When sophomores in this year’s Pathways Internship Program began their academic year last fall, hopes were running high for in-person internships in dream cities with organizations whose missions matched their own.
Instead, many of the 16 students saw those internships canceled, but eight students are still working remotely, exploring careers they might want to pursue after college.
La’Treil Allen ’22 is providing career experiences for high school students to help them dream big about their futures. Kemi Adewalure ’22 is working with the U.S. Securities and Exchange Commission (SEC), helping its employees detect possible conflicts of interest.
As an intern with DreamWakers, Allen writes blog posts, helps plan fund raisers and furthers the mission of the organization, which connects students with professionals in diverse fields for “flash chats” about career opportunities.
“To have someone talk to you about their journey, what they did to prepare for their career when they were in high school, this is a simple idea but impactful,” said Allen, a government major. “I’m realizing that it’s very important that the work I’m doing has a mission.”
Adewalure, a double major in Asian studies and American studies, works in the SEC’s Office of the Ethics Counsel, advising and counseling SEC employees on personal or financial conflicts of interest found within disclosure reports.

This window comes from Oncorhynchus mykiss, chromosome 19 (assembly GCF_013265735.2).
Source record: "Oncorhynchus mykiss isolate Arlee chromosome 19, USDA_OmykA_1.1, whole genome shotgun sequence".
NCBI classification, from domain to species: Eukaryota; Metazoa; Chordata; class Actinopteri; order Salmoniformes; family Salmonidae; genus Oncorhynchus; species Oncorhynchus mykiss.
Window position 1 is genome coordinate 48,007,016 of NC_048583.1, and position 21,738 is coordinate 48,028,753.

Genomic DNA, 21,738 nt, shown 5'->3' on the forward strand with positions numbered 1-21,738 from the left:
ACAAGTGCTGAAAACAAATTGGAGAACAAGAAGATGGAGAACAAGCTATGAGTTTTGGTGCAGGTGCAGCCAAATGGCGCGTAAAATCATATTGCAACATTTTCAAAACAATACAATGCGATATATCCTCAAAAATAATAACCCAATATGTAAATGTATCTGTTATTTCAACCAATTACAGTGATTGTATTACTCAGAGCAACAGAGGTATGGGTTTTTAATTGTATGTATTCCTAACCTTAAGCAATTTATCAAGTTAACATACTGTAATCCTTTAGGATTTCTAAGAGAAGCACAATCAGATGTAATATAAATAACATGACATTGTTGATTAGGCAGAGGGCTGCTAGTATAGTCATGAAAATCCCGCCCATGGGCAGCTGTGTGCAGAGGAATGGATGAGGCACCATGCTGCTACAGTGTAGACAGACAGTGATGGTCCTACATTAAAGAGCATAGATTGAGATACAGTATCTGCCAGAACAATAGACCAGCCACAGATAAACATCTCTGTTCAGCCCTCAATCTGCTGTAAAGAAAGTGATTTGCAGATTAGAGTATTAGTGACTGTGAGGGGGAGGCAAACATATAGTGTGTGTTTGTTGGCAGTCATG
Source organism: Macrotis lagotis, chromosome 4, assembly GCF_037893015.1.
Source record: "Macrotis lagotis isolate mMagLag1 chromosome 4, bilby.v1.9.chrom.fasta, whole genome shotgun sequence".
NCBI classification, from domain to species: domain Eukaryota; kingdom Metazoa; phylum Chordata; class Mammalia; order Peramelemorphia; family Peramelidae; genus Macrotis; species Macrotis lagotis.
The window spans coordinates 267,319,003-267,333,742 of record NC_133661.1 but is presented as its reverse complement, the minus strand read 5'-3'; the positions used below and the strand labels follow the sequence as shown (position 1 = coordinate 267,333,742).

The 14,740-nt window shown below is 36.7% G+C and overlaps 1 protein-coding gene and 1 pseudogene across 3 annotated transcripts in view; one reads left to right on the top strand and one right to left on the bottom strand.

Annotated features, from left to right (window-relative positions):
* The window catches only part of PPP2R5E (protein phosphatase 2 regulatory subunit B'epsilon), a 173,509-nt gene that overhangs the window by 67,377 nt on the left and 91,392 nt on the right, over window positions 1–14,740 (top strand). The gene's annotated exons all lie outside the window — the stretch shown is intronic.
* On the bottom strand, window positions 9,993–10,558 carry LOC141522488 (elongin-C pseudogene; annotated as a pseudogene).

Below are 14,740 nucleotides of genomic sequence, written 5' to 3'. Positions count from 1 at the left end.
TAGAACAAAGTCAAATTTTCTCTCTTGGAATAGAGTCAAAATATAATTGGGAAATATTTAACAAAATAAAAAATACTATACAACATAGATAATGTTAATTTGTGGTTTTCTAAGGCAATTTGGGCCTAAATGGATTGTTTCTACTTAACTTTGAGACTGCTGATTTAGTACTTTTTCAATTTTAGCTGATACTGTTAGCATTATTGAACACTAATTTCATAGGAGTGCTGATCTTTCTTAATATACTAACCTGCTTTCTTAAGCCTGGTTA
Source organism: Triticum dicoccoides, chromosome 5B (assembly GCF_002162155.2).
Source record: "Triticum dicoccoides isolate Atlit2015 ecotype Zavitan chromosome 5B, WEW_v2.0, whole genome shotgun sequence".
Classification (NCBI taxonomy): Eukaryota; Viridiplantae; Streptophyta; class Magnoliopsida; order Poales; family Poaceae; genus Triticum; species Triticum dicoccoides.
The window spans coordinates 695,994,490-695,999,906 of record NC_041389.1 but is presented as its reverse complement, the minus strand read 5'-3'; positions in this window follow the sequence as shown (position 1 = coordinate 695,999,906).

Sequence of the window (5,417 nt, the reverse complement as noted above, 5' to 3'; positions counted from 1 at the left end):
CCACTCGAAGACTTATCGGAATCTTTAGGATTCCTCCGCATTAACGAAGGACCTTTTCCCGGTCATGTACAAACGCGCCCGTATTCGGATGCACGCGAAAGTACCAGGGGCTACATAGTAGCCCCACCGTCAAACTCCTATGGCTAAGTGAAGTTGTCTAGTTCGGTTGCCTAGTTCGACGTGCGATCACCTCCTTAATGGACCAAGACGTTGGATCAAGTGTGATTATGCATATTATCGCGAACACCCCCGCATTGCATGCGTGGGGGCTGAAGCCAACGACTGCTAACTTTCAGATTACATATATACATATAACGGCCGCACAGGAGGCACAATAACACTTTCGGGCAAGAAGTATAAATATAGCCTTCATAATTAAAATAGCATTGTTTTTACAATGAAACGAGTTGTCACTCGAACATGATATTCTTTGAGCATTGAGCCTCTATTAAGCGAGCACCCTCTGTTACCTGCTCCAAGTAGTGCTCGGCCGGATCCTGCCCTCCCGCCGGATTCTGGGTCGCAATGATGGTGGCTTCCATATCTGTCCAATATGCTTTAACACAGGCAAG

“I wanted to learn more about the culture of an organization, communicating and interacting with people,” she said. “People with all kinds of different backgrounds work with the SEC, which makes it interesting. And I can see how my perspective and outlook on things really helps.”
The Pathways program in the College of Arts & Sciences guides 15-20 first-generation students through the internship process each year, providing individualized help with position searches, cover letters, practice interviews and other logistics. It also provides a Summer Experience Grant up to $8,000 for an un-paid or minimally paid experience and covers summer student contributions for the following year.
Allen said Ana Adinolfi, a senior career associate and director of the Pathways program, helped him think about what kind of position he wanted and where he wanted to be.
“Ana helped me write my first cover letter; that was interesting,” Allen said, “and get ready through practice interview sessions.”
Adewalure said the program’s weekly assignments pushed her to do things she had been putting off, like creating a LinkedIn account and updating her resume.
“I realized how bad my resume was when Kay (Lewis, a career development associate) just started chopping at it,” she said. “Pathways helped me do a lot of preparation before I looked for an internship, so if I didn’t get a call, I knew it wasn’t because my resume was lacking, I didn’t have a writing sample or my letters of reference weren’t available. I was prepared.”
Adewalure said she was also hoping to be working somewhere other than her home in New Jersey this summer, but she said her SEC internship has solidified her interest in a government career.
Allen longed for an internship in Washington, D.C. and if the COVID pandemic hadn’t happened, that’s where he would have been this summer with DreamWakers. But even though he’s working remotely from his home in Chicago, he said he’s gaining lots of valuable skills from working on the small team at his non-profit.
“I’ve been a part of so many conversations and meetings,” he said. “I can see the direct benefit of my work.”